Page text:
Mr. Eddafali and his family had immigrated to the United States from Morocco in 1999, when he was 6, and he spent years reconciling his Muslim faith with his emerging American identity. A standout basketball player in high school, the boy who had endured ethnic slurs and playground bullying after the Sept. 11 attacks now proudly heard classmates chant his name at games. He found he could navigate fluidly among students of different races and backgrounds, an interlude that felt magical.
“When you found the pocket,” he said of that time, “it was bliss.”
Beside him in the pocket was his friend Jahar, the sociable wrestling team captain who had come to the United States with his family from Kyrgyzstan in 2002, when he was 8, and also knew the challenge and the triumph of acceptance. middle school, when both were becoming chameleons, Mr. Eddafali said, honoring their families’ Muslim faith at home while maintaining separate lives as fully American teenagers.
They trained as lifeguards together, worked together at the Harvard pool, partied with their “boys” beside the Charles River. Both were well-liked, athletic, bound for college, examples of the immigrant success story that progressive, multicultural Cambridge loves to tell .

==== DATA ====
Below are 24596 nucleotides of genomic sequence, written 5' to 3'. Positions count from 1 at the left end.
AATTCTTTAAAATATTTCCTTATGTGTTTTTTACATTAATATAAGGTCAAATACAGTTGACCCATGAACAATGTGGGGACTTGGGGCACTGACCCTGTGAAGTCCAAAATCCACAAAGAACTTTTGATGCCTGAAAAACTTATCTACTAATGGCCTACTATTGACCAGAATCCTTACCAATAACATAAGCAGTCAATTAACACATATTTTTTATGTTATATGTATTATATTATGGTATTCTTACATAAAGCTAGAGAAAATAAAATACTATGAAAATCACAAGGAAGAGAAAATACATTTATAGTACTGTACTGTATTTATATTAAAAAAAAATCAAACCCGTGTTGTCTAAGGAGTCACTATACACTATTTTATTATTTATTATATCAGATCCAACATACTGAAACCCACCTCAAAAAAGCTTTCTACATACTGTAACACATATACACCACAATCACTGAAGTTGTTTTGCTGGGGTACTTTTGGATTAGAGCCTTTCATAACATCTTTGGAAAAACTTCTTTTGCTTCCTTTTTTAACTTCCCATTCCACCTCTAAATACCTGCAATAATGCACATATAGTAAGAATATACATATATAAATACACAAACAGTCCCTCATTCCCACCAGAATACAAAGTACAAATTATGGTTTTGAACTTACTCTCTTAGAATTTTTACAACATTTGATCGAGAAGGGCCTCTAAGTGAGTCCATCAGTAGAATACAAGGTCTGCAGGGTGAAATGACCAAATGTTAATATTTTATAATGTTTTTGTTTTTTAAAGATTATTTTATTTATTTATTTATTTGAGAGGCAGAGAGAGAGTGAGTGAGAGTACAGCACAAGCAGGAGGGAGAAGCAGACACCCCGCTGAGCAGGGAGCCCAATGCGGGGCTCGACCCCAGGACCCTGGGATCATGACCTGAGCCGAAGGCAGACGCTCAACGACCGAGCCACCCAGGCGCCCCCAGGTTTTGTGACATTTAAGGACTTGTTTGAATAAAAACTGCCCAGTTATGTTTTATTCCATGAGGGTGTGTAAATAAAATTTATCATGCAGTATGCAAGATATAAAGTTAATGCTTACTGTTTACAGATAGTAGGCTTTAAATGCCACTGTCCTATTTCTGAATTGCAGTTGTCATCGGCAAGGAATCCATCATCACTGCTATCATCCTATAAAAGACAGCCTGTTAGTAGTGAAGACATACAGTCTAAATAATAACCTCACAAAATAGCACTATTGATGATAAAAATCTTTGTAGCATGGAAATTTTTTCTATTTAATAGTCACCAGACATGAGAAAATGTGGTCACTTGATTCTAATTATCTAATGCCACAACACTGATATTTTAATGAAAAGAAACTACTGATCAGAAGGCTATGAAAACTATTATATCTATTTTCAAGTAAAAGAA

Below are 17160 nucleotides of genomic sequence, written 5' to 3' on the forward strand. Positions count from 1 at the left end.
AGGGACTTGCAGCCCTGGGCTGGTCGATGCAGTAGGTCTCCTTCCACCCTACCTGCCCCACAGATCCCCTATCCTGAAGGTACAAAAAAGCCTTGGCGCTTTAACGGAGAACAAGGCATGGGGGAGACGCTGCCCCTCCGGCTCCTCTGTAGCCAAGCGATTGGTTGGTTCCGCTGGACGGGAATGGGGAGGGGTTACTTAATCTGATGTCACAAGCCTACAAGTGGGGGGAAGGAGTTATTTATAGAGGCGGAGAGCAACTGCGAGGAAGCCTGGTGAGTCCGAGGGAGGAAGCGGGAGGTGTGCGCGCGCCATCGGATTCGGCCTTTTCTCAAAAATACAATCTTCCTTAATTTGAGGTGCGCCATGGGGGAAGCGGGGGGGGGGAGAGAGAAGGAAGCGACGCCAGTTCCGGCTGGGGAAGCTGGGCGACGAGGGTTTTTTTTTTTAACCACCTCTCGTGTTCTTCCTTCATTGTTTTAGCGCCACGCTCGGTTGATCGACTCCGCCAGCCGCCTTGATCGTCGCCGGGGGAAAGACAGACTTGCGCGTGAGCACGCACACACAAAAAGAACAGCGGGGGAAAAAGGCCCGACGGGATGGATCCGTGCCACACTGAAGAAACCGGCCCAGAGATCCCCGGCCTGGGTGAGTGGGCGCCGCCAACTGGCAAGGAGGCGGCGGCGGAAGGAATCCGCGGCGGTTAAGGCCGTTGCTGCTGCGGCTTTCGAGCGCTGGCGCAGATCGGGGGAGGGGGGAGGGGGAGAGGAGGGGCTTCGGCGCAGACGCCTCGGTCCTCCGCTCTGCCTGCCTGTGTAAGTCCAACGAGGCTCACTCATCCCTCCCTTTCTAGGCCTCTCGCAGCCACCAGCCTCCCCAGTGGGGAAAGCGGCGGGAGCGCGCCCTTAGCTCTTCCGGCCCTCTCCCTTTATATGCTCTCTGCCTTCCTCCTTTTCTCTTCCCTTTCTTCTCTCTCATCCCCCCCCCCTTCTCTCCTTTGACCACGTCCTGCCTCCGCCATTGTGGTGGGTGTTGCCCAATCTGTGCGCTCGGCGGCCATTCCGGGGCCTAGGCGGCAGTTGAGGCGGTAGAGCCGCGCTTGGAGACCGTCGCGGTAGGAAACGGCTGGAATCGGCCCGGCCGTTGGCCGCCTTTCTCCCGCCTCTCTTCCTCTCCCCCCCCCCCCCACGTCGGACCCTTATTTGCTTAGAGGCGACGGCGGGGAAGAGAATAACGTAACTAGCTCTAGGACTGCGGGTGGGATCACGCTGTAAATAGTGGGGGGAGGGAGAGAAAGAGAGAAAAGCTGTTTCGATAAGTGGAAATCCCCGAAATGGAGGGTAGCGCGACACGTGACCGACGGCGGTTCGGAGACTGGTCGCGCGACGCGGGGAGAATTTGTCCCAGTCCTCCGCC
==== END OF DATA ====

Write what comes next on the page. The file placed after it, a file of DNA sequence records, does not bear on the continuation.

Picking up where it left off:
Until all at once, one of them wasn’t.
So unfathomable was Dzhokhar Tsarnaev’s violent turn that many of his friends did not believe it, even when photos of the brothers flooded the media a few days after the bombing.
Small moments in their shared history made the news seem inconceivable. The lunches he bought classmates who were short on cash. The pep talks he gave teammates when they hit the wall. Even in college, where he failed classes and sold drugs, Jahar still encouraged friends, they said, urging one to develop her talent for drawing in art school.